U.S. Bonds Rise as Highest Auction Yield Since May Boosts DemandCordell Eddings and Susanne Walker
Treasury 30-year bonds rose for the first time in four days as the highest yields at a U.S. auction of the securities since May bolstered demand at today’s government sale of $16 billion of the debt.
The long bonds drew a yield of 3.180 percent, compared with an average forecast of 3.195 percent in a Bloomberg News survey of eight of the Federal Reserve’s 21 primary dealers. The bid-to-cover ratio, which gauges demand by comparing total bids with the amount of debt offered, was 2.74, versus an average of 2.62 at the past 10 offerings. Thirty-year yields touched 3.24 percent yesterday, almost the highest since April.
“This was a very good auction on a day when you had almost continued rally, which emphasizes that there is still demand for Treasuries at these levels,” said Aaron Kohli, an interest-rate strategist BNP Paribas SA in New York, which as a primary dealer is obliged to bid in U.S. debt sales. “The strength of the rally reemphasizes the lack of a trend change, and that we are still in a bullish environment with Treasuries.”
The yield on current 30-year bonds maturing in November 2042 dropped six basis points, or 0.06 percentage point, to 3.18 percent at 3:06 p.m. in New York, according to Bloomberg Bond Trader Prices. Yields on benchmark 10-year notes fell three basis points to 2 percent.
Indirect bidders, an investor class that includes foreign central banks, purchased 36.4 percent of the bonds sold today, compared with 37.8 percent at the Jan. 10 sale and an average of
35.3 percent for the past 10 sales.
Direct bidders, non-primary-dealer investors that place their bids directly with the Treasury, purchased 14.5 percent at today’s sale, compared with 16.7 percent at the previous sale, and an average of 15.7 percent for the past 10.
Thirty-year bonds have lost 5.2 percent this year, compared with a 1.1 percent decline in the broader U.S. Treasuries market, according to Bank of America Merrill Lynch indexes.
The U.S. sold $24 billion of 10-year debt yesterday at a yield of 2.046 percent. That was the highest since March and compared with a forecast of 2.039 percent in a Bloomberg News survey of eight primary dealers. The U.S. auctioned $32 billion of three-year notes on Feb. 12 at a yield of 0.411 percent, higher than the 0.409 percent average forecast in a Bloomberg News survey.
The sales this week raise $8 billion of new cash, as maturing securities held by the public total $64 billion, according to the Treasury.
U.S. 30-year bonds are among the securities most sensitive to consumer prices because of their long maturity, as inflation would erode the return on the bonds’ fixed payments for their duration.
The Fed for the first time in December linked the outlook for its main interest rate to unemployment and inflation targets. The central bank said the rate would stay close to zero “at least as long” as the jobless rate stays above 6.5 percent and inflation projections are for no more than 2.5 percent.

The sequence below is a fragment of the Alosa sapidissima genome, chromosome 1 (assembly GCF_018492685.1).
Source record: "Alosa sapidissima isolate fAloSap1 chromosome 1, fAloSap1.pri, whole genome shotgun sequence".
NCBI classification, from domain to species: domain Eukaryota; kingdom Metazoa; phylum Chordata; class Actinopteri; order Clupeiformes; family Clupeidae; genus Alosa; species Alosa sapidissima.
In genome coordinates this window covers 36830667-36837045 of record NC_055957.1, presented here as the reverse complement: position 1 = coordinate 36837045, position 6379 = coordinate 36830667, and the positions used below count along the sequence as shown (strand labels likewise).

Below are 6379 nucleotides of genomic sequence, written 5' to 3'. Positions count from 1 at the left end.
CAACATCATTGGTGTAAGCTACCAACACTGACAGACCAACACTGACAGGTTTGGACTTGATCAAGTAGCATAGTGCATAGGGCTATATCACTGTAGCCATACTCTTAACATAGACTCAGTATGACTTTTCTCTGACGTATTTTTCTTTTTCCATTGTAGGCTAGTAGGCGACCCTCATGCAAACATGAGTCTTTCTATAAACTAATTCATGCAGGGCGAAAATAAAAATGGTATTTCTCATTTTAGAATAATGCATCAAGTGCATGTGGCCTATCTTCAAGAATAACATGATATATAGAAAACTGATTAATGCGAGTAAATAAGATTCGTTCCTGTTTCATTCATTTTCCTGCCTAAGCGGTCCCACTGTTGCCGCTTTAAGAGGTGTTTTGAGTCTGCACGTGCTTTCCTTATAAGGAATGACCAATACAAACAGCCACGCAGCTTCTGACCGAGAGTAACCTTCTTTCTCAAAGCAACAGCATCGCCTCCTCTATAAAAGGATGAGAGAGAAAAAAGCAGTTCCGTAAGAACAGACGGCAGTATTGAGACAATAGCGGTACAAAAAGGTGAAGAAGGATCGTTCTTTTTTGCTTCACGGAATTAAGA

The central bank’s preferred measure of inflation expectations, the five-year, five-year forward break-even rate, touched 2.93 percent on Feb. 11, close to the highest level since August 2011. The gauge projects the expected pace of consumer price increases from 2018 to 2023. The 2012 average is
The yield on the 30-year bond is forecast to rise to 3.4 percent by year-end, according to the median estimate of economists in a Bloomberg News survey.
Treasuries climbed earlier as a report showed the euro-area economy shrank 0.6 percent in the final three months of 2012, the worst performance in almost four years, amid slumping output in its three leading economies.
The German economy, Europe’s largest, shrank 0.6 percent in the fourth quarter, while French gross domestic product fell 0.3 percent. Both contractions exceeded the median forecasts of economists. Italy’s economy shrank 0.9 percent, also more than expected and a sixth straight contraction.
“The overnight news around the world was very weak, underscoring weak global growth, which has led to safe haven buying,” said Jason Rogan, director of U.S. government trading at Guggenheim Partners LLC, a New York-based brokerage for institutional investors.
U.S. government securities pared gains after a government report showed claims for unemployment benefits dropped by 27,000 the most in a month, to 341,000 in the period ended Feb. 9, compared with 366,000 a week earlier. The forecast was for a drop to 360,000, according to the median estimate of economists surveyed by Bloomberg.
The 10-year note yield is exhibiting an ascending channel pattern, where the yield shows higher highs and higher lows over time, according to Royal Bank of Canada, citing technical analysis. A close above 2.06 percent on the security will signal a further rise in yield. The bearish momentum will stay in place unless the notes’ yield falls below 1.92 percent, Royal Bank’s analysis shows.
“The price action suggests that the market is still looking to sell into rallies than buy on dips in prices,” said George Davis, chief technical analyst for fixed-income in Toronto at Royal Bank’s RBC Capital Markets unit. “The rallies are getting weaker and yields continue to creep higher, suggesting we are still in a bearish environment and the path of least resistance is higher yields.”